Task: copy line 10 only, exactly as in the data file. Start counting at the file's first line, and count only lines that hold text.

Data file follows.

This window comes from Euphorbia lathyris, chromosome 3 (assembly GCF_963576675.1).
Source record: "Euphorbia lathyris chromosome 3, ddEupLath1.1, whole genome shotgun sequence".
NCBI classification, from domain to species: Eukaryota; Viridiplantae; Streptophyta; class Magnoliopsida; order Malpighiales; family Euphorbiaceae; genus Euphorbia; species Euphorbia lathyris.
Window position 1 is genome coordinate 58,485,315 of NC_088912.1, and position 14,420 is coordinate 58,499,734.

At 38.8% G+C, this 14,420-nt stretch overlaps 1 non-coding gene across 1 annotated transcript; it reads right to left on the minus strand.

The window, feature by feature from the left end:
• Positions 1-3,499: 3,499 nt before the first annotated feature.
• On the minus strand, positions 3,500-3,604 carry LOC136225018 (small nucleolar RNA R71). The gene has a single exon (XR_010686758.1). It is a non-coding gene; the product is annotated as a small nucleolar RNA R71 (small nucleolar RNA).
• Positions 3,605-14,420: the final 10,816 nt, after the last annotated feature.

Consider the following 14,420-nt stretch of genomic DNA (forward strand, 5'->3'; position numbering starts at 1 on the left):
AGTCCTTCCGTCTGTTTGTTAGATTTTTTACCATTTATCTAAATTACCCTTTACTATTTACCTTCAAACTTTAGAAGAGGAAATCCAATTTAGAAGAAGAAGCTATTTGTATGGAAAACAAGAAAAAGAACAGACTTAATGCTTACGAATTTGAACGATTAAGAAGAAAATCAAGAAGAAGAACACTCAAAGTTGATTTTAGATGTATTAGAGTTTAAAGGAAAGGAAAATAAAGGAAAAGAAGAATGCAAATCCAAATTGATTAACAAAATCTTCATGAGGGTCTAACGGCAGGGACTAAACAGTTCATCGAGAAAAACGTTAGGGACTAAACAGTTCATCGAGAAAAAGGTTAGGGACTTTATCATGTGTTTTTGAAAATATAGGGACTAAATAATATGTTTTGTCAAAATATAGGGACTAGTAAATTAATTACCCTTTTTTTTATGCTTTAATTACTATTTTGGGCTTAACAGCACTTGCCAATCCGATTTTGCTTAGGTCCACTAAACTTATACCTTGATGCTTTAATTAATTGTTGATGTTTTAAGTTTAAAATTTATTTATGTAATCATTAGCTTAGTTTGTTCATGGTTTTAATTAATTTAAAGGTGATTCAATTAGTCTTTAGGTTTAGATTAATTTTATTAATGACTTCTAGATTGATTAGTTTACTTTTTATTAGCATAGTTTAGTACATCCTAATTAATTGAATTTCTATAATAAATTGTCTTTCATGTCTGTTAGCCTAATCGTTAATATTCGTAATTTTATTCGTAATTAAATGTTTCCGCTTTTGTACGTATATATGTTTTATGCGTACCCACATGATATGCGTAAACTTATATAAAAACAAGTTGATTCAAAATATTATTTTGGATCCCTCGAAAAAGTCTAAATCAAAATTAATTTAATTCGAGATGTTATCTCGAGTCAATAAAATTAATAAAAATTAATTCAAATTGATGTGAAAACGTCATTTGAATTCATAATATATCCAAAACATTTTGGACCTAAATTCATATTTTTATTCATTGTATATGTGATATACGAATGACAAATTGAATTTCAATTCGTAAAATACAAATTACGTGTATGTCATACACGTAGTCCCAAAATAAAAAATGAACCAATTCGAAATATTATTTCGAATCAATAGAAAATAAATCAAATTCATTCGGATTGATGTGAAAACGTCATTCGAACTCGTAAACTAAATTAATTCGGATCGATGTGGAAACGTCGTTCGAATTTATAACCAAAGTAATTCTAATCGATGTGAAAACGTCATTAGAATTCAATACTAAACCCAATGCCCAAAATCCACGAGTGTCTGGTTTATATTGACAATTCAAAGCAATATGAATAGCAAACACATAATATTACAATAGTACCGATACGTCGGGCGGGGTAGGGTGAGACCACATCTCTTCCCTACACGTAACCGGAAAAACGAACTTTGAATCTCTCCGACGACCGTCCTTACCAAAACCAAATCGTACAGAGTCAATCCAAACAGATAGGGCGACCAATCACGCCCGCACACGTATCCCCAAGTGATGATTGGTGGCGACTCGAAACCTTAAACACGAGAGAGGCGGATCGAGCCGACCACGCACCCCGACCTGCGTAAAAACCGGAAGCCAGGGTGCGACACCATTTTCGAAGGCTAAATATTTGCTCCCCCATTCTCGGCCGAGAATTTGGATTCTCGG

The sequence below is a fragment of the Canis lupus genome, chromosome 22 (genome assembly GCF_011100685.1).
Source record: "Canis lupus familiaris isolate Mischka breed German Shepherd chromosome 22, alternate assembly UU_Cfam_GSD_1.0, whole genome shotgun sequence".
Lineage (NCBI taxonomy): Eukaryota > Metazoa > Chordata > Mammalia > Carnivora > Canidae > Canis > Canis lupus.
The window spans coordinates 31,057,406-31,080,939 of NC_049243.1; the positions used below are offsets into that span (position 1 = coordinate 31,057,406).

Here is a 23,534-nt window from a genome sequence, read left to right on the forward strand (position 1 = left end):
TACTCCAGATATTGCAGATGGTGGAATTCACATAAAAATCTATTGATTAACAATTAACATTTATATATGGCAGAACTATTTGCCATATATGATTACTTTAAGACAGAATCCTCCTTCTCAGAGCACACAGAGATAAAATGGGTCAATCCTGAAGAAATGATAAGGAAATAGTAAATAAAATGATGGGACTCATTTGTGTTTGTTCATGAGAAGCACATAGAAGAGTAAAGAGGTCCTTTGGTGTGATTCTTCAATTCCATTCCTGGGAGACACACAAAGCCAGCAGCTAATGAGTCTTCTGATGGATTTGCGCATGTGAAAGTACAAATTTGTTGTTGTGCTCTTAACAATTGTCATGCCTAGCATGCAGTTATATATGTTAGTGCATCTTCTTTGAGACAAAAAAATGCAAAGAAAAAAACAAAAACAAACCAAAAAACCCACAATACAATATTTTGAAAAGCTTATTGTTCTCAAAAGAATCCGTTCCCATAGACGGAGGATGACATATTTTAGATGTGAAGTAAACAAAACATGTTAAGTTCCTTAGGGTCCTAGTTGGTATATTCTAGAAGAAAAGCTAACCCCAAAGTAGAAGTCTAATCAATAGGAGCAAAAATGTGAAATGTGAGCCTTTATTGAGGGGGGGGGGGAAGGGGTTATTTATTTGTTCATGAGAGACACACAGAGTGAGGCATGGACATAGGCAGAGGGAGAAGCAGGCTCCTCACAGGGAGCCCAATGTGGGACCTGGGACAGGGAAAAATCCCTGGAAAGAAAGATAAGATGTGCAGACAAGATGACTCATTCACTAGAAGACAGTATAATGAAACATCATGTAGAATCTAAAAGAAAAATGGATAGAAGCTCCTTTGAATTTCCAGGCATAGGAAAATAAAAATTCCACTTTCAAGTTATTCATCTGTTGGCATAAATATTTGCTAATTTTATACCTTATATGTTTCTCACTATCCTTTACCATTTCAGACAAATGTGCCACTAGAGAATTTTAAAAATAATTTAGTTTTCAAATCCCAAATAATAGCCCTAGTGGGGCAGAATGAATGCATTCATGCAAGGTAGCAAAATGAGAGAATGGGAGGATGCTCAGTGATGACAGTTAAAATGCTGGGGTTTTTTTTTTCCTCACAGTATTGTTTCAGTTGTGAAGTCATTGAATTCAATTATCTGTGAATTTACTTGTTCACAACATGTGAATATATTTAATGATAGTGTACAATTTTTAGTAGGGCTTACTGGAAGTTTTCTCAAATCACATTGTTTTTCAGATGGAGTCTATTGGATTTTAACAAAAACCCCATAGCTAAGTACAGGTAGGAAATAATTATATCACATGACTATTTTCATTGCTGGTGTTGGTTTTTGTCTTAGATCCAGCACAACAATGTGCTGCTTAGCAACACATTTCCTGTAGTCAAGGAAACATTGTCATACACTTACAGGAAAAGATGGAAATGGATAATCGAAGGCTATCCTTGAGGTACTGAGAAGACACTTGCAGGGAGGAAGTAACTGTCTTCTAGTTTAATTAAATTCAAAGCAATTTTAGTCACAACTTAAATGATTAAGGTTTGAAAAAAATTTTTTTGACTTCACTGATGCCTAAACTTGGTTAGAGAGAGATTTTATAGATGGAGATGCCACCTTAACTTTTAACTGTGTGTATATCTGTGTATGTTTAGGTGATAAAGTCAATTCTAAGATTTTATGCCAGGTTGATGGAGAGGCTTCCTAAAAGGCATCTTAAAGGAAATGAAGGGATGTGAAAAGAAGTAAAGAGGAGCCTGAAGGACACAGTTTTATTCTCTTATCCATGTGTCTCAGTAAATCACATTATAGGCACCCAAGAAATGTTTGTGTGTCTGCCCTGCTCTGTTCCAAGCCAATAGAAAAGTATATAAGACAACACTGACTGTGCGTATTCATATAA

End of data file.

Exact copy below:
Consider the following 14,420-nt stretch of genomic DNA (forward strand, 5'->3'; position numbering starts at 1 on the left):